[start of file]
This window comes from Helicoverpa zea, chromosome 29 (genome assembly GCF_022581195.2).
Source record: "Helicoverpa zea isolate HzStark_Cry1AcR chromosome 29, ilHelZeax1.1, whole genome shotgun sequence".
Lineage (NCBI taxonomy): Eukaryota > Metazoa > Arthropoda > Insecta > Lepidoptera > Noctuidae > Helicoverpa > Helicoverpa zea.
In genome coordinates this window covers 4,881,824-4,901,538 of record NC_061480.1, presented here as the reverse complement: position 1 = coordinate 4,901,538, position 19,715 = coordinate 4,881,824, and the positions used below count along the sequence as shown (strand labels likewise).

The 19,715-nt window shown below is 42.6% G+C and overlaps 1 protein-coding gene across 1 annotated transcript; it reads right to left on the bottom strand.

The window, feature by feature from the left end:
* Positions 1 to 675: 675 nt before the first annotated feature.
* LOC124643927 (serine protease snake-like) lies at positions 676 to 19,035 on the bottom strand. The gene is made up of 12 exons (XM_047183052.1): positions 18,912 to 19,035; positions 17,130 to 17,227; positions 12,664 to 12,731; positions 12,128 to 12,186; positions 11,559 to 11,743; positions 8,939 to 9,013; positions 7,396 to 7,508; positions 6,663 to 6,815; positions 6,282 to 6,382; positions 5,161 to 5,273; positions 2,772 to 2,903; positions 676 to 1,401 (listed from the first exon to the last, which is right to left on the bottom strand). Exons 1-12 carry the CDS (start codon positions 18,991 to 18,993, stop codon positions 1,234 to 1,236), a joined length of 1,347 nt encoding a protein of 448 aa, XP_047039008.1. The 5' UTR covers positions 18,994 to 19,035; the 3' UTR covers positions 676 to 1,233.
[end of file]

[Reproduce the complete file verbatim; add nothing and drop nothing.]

This window comes from Helicoverpa zea, chromosome 29 (genome assembly GCF_022581195.2).
Source record: "Helicoverpa zea isolate HzStark_Cry1AcR chromosome 29, ilHelZeax1.1, whole genome shotgun sequence".
Lineage (NCBI taxonomy): Eukaryota > Metazoa > Arthropoda > Insecta > Lepidoptera > Noctuidae > Helicoverpa > Helicoverpa zea.
In genome coordinates this window covers 4,881,824-4,901,538 of record NC_061480.1, presented here as the reverse complement: position 1 = coordinate 4,901,538, position 19,715 = coordinate 4,881,824, and the positions used below count along the sequence as shown (strand labels likewise).

The 19,715-nt window shown below is 42.6% G+C and overlaps 1 protein-coding gene across 1 annotated transcript; it reads right to left on the bottom strand.

The window, feature by feature from the left end:
* Positions 1 to 675: 675 nt before the first annotated feature.
* LOC124643927 (serine protease snake-like) lies at positions 676 to 19,035 on the bottom strand. The gene is made up of 12 exons (XM_047183052.1): positions 18,912 to 19,035; positions 17,130 to 17,227; positions 12,664 to 12,731; positions 12,128 to 12,186; positions 11,559 to 11,743; positions 8,939 to 9,013; positions 7,396 to 7,508; positions 6,663 to 6,815; positions 6,282 to 6,382; positions 5,161 to 5,273; positions 2,772 to 2,903; positions 676 to 1,401 (listed from the first exon to the last, which is right to left on the bottom strand). Exons 1-12 carry the CDS (start codon positions 18,991 to 18,993, stop codon positions 1,234 to 1,236), a joined length of 1,347 nt encoding a protein of 448 aa, XP_047039008.1. The 5' UTR covers positions 18,994 to 19,035; the 3' UTR covers positions 676 to 1,233.